My introverted personality led me to stigmatize my own mental illness. Like DuBois, in the depths of my depression, I felt like my internal problems didn’t deserve to be expressed to the outside world, and sharing them would just burden others. This contributed to a mental isolation. I would be sitting next to an old friend but feel a nonexistent tension, like the space between us was filled with heat and static. At parties I would sit alone or never join conversations. But my friends and family were supportive when I started opening up. Many were surprised to hear that I was depressed; they told me I hadn’t shown any signs. I still struggle with why I stayed silent for so long. In 2007 only a quarter of adults with symptoms of mental illness believed that people were supportive while over half of all adults believed that people were supportive. Perhaps the stigma felt worse to me than it actually was.

Unable to tell anyone but my dad about my feelings, I went to the KU Psychological Clinic and started seeing a therapist, Katie. Initially I reported feelings of depression, loneliness, and infrequent, passive thoughts of suicide. Through therapy I would begin to understand why I was feeling this way.


Kayla DuBois made the above piece of art, called “Sorry I Spilled Your Coffee,” during her junior year of high school in 2009. There are about 200 different paintings underneath what you can see on the surface. While the original intent of the piece was different, DuBois says the process of making it was therapeutic for working through the events of an abusive relationship. The piece won a silver medal at the National Scholastic Arts Competition.

Part of the problem was I was still reflecting on the end of a three-month long relationship, over a year later. Ruminating on that and subsequent rejections led me to question my self-worth. Paradoxically I was both afraid of being close to someone again and of being alone forever. I wanted to forget the relationship, but I couldn’t move on. I also felt guilty for being so far away from my mother in Boston, who was unhappy with her job and begging me to come help her. I started questioning my worth as a son. By talking with Katie once a week, I would learn that I was obsessed with the past, unable to deal with the present, and unconcerned about the future. She found that I had increased emotional sensitivity, self-doubt, feelings of worthlessness, indecisiveness and a tendency to lose pleasure in things I once enjoyed. I had a general feeling of emptiness and lack of purpose. My grades had fallen, and I was questioning the entire prospect of being a writer. Before that hopeless night in my bedroom, my family dynamics, grades and sex life made me hate myself.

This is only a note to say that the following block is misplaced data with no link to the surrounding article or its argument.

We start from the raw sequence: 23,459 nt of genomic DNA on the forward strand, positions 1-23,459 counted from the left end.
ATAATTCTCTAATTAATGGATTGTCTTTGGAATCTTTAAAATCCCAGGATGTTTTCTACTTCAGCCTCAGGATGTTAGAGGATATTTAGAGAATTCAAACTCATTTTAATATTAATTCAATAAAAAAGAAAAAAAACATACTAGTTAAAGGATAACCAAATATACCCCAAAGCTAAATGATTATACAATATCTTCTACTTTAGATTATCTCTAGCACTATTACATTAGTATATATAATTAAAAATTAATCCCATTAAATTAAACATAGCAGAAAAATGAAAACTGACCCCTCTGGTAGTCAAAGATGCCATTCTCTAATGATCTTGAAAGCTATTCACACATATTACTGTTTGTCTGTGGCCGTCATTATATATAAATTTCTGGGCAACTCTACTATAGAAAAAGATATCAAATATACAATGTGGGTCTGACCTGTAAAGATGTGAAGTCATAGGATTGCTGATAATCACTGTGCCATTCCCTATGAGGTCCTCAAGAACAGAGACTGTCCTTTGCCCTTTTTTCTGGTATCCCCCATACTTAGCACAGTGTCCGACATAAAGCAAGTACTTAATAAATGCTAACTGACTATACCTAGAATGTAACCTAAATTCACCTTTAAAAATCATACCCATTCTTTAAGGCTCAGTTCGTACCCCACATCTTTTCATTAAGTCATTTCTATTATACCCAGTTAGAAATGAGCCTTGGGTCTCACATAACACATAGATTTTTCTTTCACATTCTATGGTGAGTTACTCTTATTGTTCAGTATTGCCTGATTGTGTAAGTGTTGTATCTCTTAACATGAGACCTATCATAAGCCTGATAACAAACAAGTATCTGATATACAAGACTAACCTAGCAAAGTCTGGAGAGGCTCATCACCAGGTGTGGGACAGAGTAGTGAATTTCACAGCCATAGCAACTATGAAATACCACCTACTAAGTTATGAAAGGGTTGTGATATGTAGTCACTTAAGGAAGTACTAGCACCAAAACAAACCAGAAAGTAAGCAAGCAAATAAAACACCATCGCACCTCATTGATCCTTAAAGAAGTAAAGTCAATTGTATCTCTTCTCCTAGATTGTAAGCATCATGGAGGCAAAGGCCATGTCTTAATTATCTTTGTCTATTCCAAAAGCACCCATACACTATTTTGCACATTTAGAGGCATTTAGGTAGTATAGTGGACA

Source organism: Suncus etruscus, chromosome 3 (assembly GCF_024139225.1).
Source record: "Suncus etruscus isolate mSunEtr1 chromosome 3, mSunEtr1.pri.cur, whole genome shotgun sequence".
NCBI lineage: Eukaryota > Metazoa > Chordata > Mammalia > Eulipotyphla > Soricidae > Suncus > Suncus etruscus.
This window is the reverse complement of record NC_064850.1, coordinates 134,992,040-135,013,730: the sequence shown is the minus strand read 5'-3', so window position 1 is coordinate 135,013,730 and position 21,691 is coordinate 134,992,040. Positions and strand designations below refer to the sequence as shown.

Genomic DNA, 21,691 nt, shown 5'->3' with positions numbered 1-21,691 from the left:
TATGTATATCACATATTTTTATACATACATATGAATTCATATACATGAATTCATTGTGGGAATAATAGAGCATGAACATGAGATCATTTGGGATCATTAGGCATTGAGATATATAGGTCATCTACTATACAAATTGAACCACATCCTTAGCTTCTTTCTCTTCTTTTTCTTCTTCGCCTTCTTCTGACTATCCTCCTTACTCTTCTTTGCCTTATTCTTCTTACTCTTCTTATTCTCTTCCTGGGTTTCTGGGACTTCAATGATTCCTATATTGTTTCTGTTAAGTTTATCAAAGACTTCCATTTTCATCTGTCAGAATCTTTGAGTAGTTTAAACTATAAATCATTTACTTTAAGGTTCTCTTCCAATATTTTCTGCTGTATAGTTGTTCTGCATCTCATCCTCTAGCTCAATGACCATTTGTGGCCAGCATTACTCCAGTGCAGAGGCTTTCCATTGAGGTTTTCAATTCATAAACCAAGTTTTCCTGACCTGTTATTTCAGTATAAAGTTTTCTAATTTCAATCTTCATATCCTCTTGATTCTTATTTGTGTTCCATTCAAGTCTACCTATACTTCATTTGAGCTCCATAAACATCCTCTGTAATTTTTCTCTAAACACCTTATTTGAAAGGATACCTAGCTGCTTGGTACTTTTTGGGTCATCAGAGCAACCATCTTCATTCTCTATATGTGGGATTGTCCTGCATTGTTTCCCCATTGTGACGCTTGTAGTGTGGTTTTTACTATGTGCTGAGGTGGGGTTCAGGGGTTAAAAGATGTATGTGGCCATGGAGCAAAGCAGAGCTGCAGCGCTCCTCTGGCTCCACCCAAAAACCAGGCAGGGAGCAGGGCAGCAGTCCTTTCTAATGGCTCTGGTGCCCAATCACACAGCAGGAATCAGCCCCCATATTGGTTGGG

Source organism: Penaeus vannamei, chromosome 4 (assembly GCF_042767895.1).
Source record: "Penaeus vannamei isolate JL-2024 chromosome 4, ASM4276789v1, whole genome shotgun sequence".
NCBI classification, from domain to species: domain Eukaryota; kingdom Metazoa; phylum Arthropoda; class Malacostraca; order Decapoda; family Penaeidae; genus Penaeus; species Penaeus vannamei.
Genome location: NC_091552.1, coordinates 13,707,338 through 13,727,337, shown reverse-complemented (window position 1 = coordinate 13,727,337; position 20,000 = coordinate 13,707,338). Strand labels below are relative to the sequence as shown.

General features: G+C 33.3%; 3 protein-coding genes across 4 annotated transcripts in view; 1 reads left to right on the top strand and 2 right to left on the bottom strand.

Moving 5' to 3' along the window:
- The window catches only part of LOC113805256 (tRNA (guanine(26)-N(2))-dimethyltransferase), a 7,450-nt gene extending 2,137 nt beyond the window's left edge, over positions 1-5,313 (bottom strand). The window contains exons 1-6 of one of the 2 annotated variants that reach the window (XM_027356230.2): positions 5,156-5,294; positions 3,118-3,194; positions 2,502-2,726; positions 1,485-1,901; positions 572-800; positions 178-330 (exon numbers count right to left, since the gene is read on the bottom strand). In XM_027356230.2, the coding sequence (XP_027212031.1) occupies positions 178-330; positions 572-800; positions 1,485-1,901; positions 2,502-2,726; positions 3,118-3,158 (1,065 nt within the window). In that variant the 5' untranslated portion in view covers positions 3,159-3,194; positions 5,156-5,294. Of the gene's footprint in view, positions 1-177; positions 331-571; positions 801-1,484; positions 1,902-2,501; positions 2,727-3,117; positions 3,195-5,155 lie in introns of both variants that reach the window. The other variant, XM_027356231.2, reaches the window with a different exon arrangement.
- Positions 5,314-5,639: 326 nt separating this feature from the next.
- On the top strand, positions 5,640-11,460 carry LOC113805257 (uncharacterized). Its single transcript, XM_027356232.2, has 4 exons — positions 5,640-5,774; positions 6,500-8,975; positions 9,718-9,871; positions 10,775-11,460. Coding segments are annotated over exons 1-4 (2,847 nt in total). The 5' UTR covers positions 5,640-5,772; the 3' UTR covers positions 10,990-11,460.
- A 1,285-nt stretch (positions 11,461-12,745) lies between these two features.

My therapy focused on changing my thoughts, attitudes and habits. I learned to recognize feelings of sadness or anger and to question these feelings, which forced me to consider how much control I have over them. Now I can recognize when I’m thinking in a depressive pattern, and try to get myself out of it. Getting enough sleep and exercising are now central to my well-being. Studies show that physical exercise does have an antidepressant effect for people suffering from mild to moderate depression. At Katie’s suggestion, I started running once a week, which became four times a week. This new habit, along with my own experiments with mindfulness meditation, made me healthier and improved my self-esteem.

For others, formal therapy just doesn’t work. Elliot Yochim has had clinical depression and bipolar disorder since the summer before he started college in 2011, when he also experienced a breakup. After having an emotional breakdown last year and losing interest in school, Elliot entered therapy for about a half a year until he felt like he wasn’t getting anything out of it anymore. “It was like talking to a wall. I didn’t get anything back except my own voice,” he says. For two months he was on antidepressants but they didn’t really help. Instead, he runs, writes, plays music and applies himself to his new major in theater design. “Having your life consumed by something you love is way better than just doing it on the weekends and between bathroom breaks.”

For anyone considering suicide, the causes are numerous and complicated. Unfortunately, people assume those considering suicide have reached that point because of character flaws. “The stigma about suicide is that this person is deeply troubled individually, and we often accredit all of that to their individual character rather than considering what’s going on around them,” says Jared Auten, a volunteer counselor for Headquarters Counseling Center in Lawrence. Auten works on a crisis line for Headquarters, where people can call if they feel depressed or are considering suicide. He gives callers a safe space to talk through problems and have their feelings validated and not judged. He joined Headquarters in the spring of 2013 both for the counseling experience and as a form of therapy and personal understanding. He lost his dad to suicide in 2006. He says he did experience grief, but not depression.

Like anyone else I have good days and bad, but now I know how to deal with the bad and appreciate the good. I no longer blame myself for everything that I don’t like about my life, and I see that people will support me. Overcoming depression is different for everyone, but the first step is the same: telling someone how you feel.


Edited by Erika Reals